Continuing as part of this month’s focus on energy policy, Derbyshire’s indomitable Mike Shipley has written this post:
Extreme Energy – Extreme Risk.
Even though Governments and the oil industry will not admit it, the world has passed peak oil production. This is important information that we should be informed about in order for us to be involved in the decisions necessary about our energy supply in the years to come. But with so much investment and share value tied to oil and fossil reserves, the industry, financial sector and the governments they control are keeping quiet, behaving as if it’s all ‘business as usual.’ The markets do not like change, confirmation of peak oil from ‘reliable sources’ would send jitters through the market and weaken investor confidence in the dominant fossil sector. Very rich people would find their investments and therefore their wealth, devalued.
So we don’t hear about ‘Peak Oil’ except from scientists and Greens, and they aren’t seen as ‘reliable sources’ by the market. But it’s what the industry is doing that gives the game away. The easy so called conventional oil and gas on land or in shallow water, is running out. Why else is this conservative ultra cost conscious industry investing so heavily in hard to win reserves known as ‘extreme energy’? They are investing in high cost, high risk exploration, trying to find fossil reserves that will reassure the markets that fossil carbon remains a good investment. These explorations include the very deep water drilling, up to 3 kilometres down, off the coast of Brazil and in the Gulf of Mexico, the mining of Canadian tar sands, mountain top removal for coal in the Appalachians, fracking and underground coal gasification [UCG] that is about to be launched in the UK.
These sources of energy, to which we can add nuclear, because of the uninsurable risk associated with nuclear accidents – come with a high price tag. The technology needed is either in an early stage of development or it is being stretched well beyond its design capacity, as happened with the Deep Water Horizon disaster in the gulf of Mexico. Because of this the risk associated with extreme energy is much greater than with either conventional energy sources or with renewables. However the industry will do everything it can to transfer this risk from its balance sheet to the customer and then the taxpayer as the insurer of last resort. One way or another we will pay a high pricer for extreme energy.
Even if risk costs are externalised, that is: passed on to the community and tax payer, the cost of bringing extreme energy to market remains high and will increase as reserves become more difficult to find. For this reason the price of energy from fossil fuels will continue to rise in to the future. The big six energy companies will use their dominant market position to protect their profits and therefore share and dividend value. The age of cheap fossil energy is over and the only way prices of fossil energy can be brought down is through Government subsidy. This is what the ConDem Government is doing when it gives tax breaks and cuts regulatory costs. But even with this support the costs of extraction and processing is high and will be reflected in market price.
Without doubt, we need a secure and sustainable source of energy that we can rely on well into the future. Fossil fuel is not this energy. By its very nature is is limited in supply and is getting more expensive to find and is damaging to the global environment. The energy future that can deliver reliability is renewables, it has to be, by their very nature, renewables are limitless. The wind will always blow, the sun will shine the tides rise and fall somewhere all the time. The technical challenge is to connect up these various technologies in to energy grids that cover large areas so that energy can flow from high generating areas to the becalmed areas. Developing this super-grid and building the appropriate generating plant will initially be expensive, but developing this system is an investment in the future and once mature, it will deliver reliable and affordable energy. This has happened in Germany where because of its investment in renewable energy generation, the wholesale cost of electricity is falling. True that the retail price remains high because of green tariffs that are designed to pay for the switch from fossil-nuclear to renewable. But as the technology matures and the grid is developed, tariffs will fall and so will prices to the consumer.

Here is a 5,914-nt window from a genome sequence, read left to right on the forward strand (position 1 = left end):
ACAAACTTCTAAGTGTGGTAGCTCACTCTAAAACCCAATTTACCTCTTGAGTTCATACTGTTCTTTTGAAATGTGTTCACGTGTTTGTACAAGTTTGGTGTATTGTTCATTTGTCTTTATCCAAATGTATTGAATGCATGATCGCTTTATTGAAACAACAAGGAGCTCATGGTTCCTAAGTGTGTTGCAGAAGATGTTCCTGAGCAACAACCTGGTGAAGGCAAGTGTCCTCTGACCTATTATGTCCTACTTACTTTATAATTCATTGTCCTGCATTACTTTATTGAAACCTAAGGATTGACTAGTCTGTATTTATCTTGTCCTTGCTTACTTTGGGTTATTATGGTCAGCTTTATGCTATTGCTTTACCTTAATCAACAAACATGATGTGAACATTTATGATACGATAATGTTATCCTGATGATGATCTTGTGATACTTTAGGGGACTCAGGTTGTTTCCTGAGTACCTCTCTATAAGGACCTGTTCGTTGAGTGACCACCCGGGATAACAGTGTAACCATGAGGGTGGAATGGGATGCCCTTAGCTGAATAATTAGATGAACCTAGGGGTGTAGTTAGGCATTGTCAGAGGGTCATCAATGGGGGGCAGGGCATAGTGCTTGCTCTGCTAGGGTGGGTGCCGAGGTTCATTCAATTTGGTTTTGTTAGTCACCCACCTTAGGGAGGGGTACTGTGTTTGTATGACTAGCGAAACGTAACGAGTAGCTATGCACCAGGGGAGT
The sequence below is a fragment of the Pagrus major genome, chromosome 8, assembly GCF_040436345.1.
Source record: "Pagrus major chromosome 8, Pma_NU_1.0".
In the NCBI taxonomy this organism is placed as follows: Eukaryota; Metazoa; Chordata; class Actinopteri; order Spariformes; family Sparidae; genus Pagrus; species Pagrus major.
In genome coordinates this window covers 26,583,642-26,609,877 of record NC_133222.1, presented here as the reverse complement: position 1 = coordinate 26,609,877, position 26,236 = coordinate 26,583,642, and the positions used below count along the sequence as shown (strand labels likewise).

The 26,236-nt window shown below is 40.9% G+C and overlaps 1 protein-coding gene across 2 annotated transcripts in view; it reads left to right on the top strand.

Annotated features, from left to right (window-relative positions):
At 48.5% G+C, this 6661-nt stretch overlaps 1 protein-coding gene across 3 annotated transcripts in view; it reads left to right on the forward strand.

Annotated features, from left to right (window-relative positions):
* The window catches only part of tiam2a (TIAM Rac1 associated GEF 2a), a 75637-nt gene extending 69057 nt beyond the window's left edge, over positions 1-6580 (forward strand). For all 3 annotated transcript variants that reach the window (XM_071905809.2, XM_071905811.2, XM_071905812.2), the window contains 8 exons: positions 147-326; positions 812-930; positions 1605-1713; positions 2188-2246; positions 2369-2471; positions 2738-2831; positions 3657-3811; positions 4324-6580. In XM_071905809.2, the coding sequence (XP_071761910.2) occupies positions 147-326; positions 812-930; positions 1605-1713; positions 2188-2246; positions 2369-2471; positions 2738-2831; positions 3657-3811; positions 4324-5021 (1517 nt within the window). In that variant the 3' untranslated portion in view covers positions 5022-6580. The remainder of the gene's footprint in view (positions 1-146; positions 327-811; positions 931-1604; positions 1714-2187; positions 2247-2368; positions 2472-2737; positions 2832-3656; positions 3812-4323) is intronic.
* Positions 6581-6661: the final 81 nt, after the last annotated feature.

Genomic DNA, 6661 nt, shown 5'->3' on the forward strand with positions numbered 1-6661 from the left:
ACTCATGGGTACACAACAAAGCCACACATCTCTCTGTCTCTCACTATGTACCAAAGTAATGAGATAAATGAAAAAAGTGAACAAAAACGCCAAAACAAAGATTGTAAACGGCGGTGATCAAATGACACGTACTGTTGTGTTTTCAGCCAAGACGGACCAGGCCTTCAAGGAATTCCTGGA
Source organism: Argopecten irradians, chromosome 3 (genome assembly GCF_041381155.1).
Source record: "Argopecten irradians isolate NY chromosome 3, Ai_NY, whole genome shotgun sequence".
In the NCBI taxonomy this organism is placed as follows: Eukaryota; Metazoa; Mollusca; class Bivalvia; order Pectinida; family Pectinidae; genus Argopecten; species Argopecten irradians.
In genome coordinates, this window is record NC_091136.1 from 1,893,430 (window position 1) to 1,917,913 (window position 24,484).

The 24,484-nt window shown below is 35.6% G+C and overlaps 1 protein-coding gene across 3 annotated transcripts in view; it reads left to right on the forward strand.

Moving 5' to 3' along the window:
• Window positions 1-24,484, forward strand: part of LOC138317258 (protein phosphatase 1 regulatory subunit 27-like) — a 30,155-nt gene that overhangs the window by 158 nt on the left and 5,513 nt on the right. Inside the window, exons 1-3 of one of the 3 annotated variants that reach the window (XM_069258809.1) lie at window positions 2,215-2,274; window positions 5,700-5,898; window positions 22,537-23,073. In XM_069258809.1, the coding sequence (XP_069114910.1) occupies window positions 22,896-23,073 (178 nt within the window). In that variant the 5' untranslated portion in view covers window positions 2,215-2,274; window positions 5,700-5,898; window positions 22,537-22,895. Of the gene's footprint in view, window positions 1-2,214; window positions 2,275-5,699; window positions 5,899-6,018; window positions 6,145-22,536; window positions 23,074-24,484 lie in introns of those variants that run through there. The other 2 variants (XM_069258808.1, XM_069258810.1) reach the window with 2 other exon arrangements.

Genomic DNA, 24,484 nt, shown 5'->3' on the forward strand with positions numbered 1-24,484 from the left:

This will not happen in the UK thanks to the policies of successive governments. In the future we will be paying a premium global market price for gas, having been made reliant on gas power generation by Gideon Osbourn. The fracking venture will prove to be an expensive flop and underground coal gasification will rack up a huge price tag in environmental damage that we will all have to pay for. Nuclear will deliver profits to French and Chinese state owned companies at our expense, but again it will fail to live up to the hype leaving us instead with a very costly clean up bill that will be greater than the value of the energy generated, plus the ever present risk of a major nuclear accident.
Green Party Energy policy aims to move energy generation from this high risk strategy that is based on extreme energy to a secure and sustainable energy supply system based on renewable sources of energy. It can be done, Europe’s most successful economy is dong just this. Japan in taking a close interest in German energy policy and for obvious reasons is interested in following this lead. However, this strategy does not suit the big energy companies, and for that reason, the ConDem government is promoting a fossil-nuclear policy based on extreme energy and extreme risk.